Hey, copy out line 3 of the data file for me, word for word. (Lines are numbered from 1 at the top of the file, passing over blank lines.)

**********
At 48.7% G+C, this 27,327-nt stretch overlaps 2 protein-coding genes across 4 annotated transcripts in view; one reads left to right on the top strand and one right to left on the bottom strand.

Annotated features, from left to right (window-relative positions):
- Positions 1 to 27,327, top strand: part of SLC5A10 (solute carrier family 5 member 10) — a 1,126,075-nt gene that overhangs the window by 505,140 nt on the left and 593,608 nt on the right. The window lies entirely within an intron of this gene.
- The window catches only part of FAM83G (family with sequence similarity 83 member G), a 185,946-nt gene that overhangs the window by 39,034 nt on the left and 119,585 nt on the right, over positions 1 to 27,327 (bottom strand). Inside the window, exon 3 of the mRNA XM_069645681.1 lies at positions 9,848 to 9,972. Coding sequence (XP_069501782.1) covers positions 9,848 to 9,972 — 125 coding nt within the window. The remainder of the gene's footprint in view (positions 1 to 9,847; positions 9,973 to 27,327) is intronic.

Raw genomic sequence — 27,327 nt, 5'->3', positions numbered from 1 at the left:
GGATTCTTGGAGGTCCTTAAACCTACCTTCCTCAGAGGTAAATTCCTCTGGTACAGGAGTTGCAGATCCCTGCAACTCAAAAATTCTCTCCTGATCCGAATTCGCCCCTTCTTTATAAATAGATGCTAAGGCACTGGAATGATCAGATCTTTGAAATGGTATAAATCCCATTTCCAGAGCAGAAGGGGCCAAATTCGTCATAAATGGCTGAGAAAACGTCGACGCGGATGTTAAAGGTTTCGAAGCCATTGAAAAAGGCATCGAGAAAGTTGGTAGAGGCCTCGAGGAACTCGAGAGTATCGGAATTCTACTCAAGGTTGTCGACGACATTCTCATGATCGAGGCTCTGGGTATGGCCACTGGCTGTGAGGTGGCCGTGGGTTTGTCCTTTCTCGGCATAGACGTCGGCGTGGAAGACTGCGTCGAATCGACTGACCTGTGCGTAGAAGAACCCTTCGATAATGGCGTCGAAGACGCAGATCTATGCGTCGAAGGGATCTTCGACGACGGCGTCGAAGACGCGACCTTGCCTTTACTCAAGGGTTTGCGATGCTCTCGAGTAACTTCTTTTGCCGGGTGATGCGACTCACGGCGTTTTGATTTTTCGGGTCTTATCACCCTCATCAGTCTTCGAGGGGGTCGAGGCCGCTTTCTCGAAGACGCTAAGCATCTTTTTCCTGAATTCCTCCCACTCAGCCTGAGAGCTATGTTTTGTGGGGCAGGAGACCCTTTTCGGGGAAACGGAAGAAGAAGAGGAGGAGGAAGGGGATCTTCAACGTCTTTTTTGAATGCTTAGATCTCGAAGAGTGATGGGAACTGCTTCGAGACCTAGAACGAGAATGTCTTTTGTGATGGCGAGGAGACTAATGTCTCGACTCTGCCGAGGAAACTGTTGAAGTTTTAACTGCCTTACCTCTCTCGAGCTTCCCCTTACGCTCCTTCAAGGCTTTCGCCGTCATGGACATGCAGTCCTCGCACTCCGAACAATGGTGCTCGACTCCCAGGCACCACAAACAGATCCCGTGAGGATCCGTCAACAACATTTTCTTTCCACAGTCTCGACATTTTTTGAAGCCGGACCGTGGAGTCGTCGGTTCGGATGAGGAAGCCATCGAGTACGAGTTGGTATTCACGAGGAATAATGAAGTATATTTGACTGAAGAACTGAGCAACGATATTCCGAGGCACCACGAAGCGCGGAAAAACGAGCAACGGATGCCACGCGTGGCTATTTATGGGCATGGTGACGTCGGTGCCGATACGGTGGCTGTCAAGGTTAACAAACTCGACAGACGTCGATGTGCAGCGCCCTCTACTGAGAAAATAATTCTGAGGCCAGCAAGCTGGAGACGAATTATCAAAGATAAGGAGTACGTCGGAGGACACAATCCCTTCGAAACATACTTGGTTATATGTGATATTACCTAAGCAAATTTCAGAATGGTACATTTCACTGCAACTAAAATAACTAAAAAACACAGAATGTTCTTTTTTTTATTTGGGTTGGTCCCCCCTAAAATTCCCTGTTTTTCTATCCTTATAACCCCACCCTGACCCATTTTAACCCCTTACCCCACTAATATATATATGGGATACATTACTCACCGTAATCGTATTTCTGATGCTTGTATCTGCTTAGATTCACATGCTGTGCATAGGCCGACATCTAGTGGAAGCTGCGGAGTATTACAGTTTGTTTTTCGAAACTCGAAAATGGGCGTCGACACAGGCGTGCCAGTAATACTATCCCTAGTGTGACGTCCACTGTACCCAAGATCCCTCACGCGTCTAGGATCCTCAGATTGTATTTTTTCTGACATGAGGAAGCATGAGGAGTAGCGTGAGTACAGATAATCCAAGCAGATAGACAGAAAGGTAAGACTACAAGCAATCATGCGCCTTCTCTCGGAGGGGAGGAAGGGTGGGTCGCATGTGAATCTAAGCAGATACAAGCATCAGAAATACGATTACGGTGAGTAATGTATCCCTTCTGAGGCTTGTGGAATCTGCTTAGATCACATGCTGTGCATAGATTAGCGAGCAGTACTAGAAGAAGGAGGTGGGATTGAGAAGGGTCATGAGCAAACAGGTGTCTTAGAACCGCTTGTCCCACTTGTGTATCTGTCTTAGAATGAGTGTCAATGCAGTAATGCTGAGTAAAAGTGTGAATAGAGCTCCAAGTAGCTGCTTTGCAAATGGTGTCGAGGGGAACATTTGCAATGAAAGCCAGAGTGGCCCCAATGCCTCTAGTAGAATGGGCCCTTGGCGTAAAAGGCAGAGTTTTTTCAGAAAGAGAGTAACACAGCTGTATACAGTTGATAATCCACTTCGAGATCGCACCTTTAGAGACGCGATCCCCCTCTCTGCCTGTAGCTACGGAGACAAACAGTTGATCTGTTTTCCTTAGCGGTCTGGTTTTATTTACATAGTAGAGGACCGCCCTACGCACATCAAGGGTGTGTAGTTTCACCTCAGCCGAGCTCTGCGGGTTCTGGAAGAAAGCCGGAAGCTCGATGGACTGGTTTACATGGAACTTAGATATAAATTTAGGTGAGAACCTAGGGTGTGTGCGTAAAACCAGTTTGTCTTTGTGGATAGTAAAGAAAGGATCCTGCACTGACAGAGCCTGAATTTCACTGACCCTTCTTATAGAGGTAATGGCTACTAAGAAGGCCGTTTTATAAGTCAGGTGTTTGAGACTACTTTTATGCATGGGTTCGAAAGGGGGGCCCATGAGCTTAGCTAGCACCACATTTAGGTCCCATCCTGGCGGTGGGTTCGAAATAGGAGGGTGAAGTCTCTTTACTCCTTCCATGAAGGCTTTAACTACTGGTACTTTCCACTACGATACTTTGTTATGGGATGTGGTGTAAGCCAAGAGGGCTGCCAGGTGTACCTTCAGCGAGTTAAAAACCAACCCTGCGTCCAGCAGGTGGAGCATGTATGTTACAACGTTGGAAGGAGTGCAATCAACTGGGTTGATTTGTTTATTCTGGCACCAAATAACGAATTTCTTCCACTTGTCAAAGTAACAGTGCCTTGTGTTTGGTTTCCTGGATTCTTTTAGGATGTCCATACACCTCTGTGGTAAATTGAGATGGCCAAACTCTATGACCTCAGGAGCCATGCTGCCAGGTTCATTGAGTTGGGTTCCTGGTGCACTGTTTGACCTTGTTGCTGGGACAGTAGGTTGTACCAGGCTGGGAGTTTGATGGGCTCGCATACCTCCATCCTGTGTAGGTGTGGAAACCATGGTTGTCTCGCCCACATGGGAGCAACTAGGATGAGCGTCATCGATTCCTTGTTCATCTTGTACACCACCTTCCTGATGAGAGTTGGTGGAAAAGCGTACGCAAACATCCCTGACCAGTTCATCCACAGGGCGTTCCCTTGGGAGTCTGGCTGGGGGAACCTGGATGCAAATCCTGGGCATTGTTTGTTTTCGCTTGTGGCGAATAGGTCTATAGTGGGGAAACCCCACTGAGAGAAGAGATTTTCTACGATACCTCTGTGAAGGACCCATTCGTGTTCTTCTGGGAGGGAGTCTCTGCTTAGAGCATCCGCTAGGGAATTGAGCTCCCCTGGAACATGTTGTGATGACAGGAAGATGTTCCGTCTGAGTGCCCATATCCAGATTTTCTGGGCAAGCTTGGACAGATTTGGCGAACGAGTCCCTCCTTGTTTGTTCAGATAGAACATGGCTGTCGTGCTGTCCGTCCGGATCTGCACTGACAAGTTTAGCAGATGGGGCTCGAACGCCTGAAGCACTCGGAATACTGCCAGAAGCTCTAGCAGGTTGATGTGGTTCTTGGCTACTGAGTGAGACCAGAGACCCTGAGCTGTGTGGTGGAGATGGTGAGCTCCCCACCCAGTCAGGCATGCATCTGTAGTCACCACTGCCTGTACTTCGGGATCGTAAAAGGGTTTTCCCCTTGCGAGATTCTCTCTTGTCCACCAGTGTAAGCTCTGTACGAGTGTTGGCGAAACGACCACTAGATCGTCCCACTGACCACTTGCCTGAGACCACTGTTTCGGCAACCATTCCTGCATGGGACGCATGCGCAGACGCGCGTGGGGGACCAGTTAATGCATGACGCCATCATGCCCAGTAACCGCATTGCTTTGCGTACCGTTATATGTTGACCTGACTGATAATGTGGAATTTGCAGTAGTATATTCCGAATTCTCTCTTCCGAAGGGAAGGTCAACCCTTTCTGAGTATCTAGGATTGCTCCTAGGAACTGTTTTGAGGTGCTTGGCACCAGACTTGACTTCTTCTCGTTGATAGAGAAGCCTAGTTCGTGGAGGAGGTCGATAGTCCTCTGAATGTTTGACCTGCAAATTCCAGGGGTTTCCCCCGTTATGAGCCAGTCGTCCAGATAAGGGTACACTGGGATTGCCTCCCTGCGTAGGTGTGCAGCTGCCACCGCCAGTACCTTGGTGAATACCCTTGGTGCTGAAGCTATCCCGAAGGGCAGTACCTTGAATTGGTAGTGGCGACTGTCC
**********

- Positions 1 to 27,327, top strand: part of SLC5A10 (solute carrier family 5 member 10) — a 1,126,075-nt gene that overhangs the window by 505,140 nt on the left and 593,608 nt on the right. The window lies entirely within an intron of this gene.